We are told that it was Ruskin who saw behind the dark and bestially violent labyrinth Daedalus' other construction, the honeycomb (made of gold). Apparently, even when made of gold, bees still accept such a construction as their own. I wish to focus on the transformative aspect of the bee; Ruskin's interpretation of the other side of the labyrinth. How something so small could be the source of an antidote.
The scale regarding bees can be seen in Vergil's description of bees "all afire... their wings clash... they swarm in throngs... challenge their foe" - yet Vergil also shows how such "storms of passion" are quelled through "the tossing of a little dust". Beautiful commentary of this passage points out how we are not unlike those bees: the scale of our charging worries is but dust in the universe.
But the bee, and not always man, constructs the honeycomb: passageways that, through industry, lead to the production of a nectar that never expires. Ah, to overcome all that seeks to snuff out our Romantic storms, brewed from that (relatively) slight wind that plays music through our hearts, urging us to creation.
I came back this evening to Davenport's phrase (on Joyce): "The original labyrinth was political, the final one, the honeycomb, a gift to Aphrodite." Politics ultimately has to do with relating to/relations with citizens. And I was thinking tonight about that kind of relational experience I have mostly when I read, but sometimes when I am lucky with my students, when we are all on the same page, despite differences in time, place, age, etc. It can be inspiring to encounter one's thoughts beyond oneself. And oddly like sharing a good meal.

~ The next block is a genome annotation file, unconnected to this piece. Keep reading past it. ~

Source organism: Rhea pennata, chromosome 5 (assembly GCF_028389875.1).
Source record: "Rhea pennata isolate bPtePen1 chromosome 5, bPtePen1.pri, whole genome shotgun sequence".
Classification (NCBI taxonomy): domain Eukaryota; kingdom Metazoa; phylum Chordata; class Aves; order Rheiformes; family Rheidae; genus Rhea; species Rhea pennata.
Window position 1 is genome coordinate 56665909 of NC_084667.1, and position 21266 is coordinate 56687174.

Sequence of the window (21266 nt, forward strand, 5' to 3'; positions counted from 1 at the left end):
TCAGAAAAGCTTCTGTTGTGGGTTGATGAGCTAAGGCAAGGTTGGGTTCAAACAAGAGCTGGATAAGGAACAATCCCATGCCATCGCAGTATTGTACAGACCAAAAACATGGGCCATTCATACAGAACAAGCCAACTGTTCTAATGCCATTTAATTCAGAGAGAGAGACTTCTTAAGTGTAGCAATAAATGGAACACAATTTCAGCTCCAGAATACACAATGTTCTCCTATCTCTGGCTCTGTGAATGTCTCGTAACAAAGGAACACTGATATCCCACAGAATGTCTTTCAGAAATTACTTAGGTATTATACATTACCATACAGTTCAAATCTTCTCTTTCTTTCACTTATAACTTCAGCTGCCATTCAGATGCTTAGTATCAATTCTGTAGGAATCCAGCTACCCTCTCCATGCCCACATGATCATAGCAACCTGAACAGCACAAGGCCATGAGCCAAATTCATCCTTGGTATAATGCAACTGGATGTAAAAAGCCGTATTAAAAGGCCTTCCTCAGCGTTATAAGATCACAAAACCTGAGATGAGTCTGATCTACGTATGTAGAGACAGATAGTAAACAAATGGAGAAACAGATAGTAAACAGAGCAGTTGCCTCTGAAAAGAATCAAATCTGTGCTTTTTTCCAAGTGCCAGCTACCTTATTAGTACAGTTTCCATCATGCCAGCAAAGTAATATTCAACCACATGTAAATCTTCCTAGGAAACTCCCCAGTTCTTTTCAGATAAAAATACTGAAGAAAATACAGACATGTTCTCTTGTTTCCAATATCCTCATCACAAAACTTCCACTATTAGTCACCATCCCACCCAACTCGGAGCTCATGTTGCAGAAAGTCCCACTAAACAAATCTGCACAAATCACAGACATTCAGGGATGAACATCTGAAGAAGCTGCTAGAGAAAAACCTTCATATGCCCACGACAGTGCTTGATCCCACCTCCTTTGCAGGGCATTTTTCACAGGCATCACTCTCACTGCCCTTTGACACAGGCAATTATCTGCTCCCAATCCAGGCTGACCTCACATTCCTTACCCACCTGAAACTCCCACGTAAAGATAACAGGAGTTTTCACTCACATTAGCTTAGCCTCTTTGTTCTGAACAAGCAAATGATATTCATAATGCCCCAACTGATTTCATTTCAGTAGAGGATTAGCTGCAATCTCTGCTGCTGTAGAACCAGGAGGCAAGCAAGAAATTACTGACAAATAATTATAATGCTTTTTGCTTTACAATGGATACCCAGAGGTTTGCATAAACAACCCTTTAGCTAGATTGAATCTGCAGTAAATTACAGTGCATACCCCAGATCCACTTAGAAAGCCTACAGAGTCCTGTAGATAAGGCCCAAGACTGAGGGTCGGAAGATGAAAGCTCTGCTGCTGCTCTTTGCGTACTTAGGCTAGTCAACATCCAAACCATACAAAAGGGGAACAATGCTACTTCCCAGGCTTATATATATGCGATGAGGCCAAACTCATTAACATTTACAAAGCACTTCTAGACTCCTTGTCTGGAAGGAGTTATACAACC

How nice it would be if we could go beyond mere words and meals to build together, like the bees. And remember that politics can also be an art, not just a science. If we were to address art in times of difficulty, times that prove our mortality through our battles and wont... "My hearth is cold but the day will come When a rich pot of red bean soup Is on the table, the kind Alkman loves, Good peasant cooking, nothing fine. The first day of Autumn, you shall be my guest. Served bean soup, parched wheat, And late summer honey." What a simple, idyllic landscape. Everything is in its place (hierarchy reigns the honeycomb, tyranny, the labyrinthine halls). The soup is peasant's soup - but is that not the hearty meal the modern man craves? And to anyone who speaks "politics", I think I will answer, "peasant soup". And honey.